A second embodiment of the present drug delivery system shown in FIG. 6. In this embodiment, the solid portion 10' includes a hole 30 extending therethrough for release of drug therefrom when exposed. The system includes a dissolvable layer 32 disposed over the opening 30 for sealing closed the opening. The layer 32 is dissolvable to allow for release of the drug from the cavity 16 through the opening 30. The dissolvable layer can be either disposed over the opening 30 or it can be disposed over the entire outer surface of the shell 10 is an outer coating.
By disposing the layer 32 over the entire shell 10, a drug release indicator can be derived. For example, the outer shell 10 can be one color and the layer 32 can be a second color such that upon dissolution of the outer layer 32, there is an apparent change of color which indicates when the layer 32 is completely dissolved. At the same time, the opening 30 is exposed to release drug therethrough from the inner cavity 16. Thusly, the change of color indicates release of drug from the solid portion 10.
This release indication is significant where a younger child is being given the drug and it may not be desirable for the younger child to chew on the solid portion, especially when choking may be a problem as a result of the chewed fractured coating.
The dissolvable layer can be made from various materials known in the art. For example, the dissolvable layer 32 can be sugar layer or can be made from various membrane materials dissolvable in the oral cavity known in the drug delivery art, such as cellulose acetate, cellulose acetate butyrate and combinations thereof. Of course, the thickness of the dissolvable layer 32 will determine the rate of release of the drug.
The present drug delivery system may be utilized as a kit containing the dissolvable candy shell 10 and the elongated member 20 which may be inserted into the passageway 18 for sealing engagement therewith. In this embodiment, the administration of the drug delivery system may be carried out by a pharmacist at the point of sale by injecting a fluid medicament through the passageway 18 provided in the candy shell 10, filling the cavity 16 that is contained within and surrounded by the candy shell 10 with the fluid medicament and sealing the passageway 18 with the elongated member 20. The elongated member 20 serves as the handle. Alternatively, the kit may contain the dissolvable candy shell 10 having a handle consisting of a hollow outer portion 22 and an elongated inner handle portion which serves as a plug that prevents fluid from flowing out of the cavity 16. In yet another embodiment, the candy shell 10 is affixed to the hollow handle 20 which is provided with a valve 26. In this embodiment, the pharmacist may inject the fluid medicament through the valve 26 in the hollow handle 20 into the cavity 16 with a needle and syringe or other such instrument. A stopper member 28 may be provided to seal the end of the hollow handle. However, in this embodiment, the stopper member is not necessary because the valve 26 prevents fluid medicament from flowing out of the cavity 16. In use, the drug delivery system of this embodiment may also be carried out by a pharmacist at the point of sale, by injecting the medicament through the hollow handle portion into the cavity and sealing the fluid in the cavity by inserting the elongated inner handle portion into the outer portion.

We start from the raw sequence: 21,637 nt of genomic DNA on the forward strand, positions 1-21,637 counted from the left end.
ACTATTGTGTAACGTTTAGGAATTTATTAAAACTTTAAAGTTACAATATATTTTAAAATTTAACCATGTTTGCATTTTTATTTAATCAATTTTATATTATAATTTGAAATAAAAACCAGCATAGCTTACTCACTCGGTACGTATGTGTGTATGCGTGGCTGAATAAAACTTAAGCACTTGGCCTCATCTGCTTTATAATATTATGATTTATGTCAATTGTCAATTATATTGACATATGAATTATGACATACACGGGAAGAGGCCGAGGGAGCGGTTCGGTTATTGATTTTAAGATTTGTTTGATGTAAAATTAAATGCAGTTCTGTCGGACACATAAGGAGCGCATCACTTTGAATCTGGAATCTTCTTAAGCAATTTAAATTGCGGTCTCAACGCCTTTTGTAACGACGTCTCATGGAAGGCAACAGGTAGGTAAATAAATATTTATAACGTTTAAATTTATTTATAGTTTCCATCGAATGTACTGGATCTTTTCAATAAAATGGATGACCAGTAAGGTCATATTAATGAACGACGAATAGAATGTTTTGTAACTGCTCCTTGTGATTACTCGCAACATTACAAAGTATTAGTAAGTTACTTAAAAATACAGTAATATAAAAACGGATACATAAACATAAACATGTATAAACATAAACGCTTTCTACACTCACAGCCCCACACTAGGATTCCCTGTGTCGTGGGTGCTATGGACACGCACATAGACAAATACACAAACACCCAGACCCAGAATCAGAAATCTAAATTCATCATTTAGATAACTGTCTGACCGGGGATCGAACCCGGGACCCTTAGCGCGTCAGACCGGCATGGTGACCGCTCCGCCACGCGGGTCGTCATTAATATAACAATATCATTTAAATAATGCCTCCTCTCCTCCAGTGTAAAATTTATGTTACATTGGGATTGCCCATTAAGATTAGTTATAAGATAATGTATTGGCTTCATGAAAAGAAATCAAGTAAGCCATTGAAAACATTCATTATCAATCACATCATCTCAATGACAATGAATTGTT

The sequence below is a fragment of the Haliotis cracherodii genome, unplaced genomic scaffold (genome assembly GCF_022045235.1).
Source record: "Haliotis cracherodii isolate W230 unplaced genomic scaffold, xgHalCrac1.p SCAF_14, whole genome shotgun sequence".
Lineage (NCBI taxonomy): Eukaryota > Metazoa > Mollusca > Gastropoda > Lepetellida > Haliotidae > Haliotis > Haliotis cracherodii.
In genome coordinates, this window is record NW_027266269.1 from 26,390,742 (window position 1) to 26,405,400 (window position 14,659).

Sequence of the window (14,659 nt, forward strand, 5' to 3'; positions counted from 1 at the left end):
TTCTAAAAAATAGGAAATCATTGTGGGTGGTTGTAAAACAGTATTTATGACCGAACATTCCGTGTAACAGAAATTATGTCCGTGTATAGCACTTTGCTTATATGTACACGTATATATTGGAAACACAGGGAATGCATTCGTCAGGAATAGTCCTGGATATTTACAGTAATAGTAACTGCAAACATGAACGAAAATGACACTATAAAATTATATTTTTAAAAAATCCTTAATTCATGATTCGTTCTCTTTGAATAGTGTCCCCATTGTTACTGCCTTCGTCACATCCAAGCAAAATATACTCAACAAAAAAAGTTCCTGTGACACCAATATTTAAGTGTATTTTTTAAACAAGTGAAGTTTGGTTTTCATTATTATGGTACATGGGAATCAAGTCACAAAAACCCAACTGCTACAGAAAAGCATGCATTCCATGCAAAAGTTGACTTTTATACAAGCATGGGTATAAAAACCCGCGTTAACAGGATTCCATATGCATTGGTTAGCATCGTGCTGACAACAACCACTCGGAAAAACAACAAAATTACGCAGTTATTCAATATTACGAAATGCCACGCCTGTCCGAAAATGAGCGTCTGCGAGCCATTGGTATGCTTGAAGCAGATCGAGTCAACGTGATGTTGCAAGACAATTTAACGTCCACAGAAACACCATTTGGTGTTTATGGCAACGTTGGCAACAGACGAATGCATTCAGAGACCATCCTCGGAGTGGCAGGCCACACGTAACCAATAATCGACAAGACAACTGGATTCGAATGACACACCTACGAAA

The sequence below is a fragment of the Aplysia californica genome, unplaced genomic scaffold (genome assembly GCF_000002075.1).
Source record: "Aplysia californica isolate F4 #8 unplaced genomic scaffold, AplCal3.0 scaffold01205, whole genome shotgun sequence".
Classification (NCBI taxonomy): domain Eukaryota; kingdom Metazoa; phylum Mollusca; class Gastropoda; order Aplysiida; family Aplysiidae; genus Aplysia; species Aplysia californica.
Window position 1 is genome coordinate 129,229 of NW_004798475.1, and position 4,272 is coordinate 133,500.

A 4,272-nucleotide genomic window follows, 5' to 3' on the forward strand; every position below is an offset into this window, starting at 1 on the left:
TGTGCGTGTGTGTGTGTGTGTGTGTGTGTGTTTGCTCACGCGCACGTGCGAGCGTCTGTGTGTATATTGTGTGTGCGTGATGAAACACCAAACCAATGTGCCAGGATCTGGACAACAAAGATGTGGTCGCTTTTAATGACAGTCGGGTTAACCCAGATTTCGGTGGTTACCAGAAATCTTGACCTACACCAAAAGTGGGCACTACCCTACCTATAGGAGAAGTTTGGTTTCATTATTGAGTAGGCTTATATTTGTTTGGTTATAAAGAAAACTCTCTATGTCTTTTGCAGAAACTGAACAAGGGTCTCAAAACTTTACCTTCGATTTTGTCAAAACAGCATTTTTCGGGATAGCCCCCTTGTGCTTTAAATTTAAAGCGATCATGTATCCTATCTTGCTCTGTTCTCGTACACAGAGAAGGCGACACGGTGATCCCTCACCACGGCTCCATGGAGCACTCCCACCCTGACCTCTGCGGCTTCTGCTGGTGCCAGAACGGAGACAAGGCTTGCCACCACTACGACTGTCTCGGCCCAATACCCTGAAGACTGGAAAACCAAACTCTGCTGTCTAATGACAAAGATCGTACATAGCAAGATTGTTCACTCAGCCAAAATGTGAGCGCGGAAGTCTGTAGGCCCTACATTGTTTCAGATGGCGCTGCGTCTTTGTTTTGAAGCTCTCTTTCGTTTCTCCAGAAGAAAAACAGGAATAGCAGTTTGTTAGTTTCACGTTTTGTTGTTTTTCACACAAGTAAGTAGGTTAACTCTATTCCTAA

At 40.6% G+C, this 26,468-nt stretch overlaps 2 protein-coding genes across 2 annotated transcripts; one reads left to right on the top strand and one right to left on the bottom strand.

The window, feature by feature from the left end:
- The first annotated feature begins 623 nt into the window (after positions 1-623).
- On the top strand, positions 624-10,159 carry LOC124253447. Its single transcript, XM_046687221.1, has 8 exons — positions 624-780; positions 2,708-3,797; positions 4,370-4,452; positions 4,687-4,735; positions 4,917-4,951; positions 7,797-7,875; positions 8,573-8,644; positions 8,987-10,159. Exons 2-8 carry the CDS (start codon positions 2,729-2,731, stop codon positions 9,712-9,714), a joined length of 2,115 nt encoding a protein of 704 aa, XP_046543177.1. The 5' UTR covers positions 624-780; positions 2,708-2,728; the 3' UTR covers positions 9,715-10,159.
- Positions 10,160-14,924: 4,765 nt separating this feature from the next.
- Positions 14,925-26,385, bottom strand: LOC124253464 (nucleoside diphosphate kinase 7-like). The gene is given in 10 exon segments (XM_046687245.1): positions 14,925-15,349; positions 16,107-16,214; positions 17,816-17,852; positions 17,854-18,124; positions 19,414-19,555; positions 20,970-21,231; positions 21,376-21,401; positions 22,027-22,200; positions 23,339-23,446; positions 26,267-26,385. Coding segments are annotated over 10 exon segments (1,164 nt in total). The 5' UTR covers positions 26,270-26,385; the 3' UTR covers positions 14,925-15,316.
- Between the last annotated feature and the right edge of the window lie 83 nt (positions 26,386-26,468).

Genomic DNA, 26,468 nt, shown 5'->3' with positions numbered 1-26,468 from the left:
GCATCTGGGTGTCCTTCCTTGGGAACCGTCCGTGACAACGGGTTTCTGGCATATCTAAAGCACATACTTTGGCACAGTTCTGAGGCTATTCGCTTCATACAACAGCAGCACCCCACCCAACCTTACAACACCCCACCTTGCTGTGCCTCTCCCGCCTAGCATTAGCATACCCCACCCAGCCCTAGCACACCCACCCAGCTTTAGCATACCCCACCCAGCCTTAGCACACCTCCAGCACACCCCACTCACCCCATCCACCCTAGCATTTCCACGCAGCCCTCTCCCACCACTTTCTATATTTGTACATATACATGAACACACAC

The invention has been described in an illustrative manner, and it is to be understood that the terminology which has been used is intended to be in nature of words of description rather than of limitation.
Obviously, many modifications and variations of the present invention are possible in light of the above-teachings. It is, therefore, to be understood that within the scope of the appended claims, wherein reference numerals are merely for convenience and are not intended to be in any way limiting, the invention may be practiced otherwise than as specifically described.
1. U.S. Pat. No. 2,311,923 (Lautmann)
2. U.S. Pat. No. 4,271,142 (Puglia)
3. U.S. Pat. No. 4,671,953 (Stanley)
4. U.S. Pat. No. 4,863,737 (Stanley)
5. U.S. Pat. No. 5,085,634 (Lackney
6. U.S. Pat. No. 4,551,329 (Harris)
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|U.S. Classification||424/440, 424/479, 424/493, 424/461|
|Jun 25, 2004||FPAY||Fee payment|
Year of fee payment: 4
|Jun 23, 2008||FPAY||Fee payment|
Year of fee payment: 8
|Aug 6, 2012||REMI||Maintenance fee reminder mailed|
|Dec 26, 2012||LAPS||Lapse for failure to pay maintenance fees|
|Feb 12, 2013||FP||Expired due to failure to pay maintenance fee|
Effective date: 20121226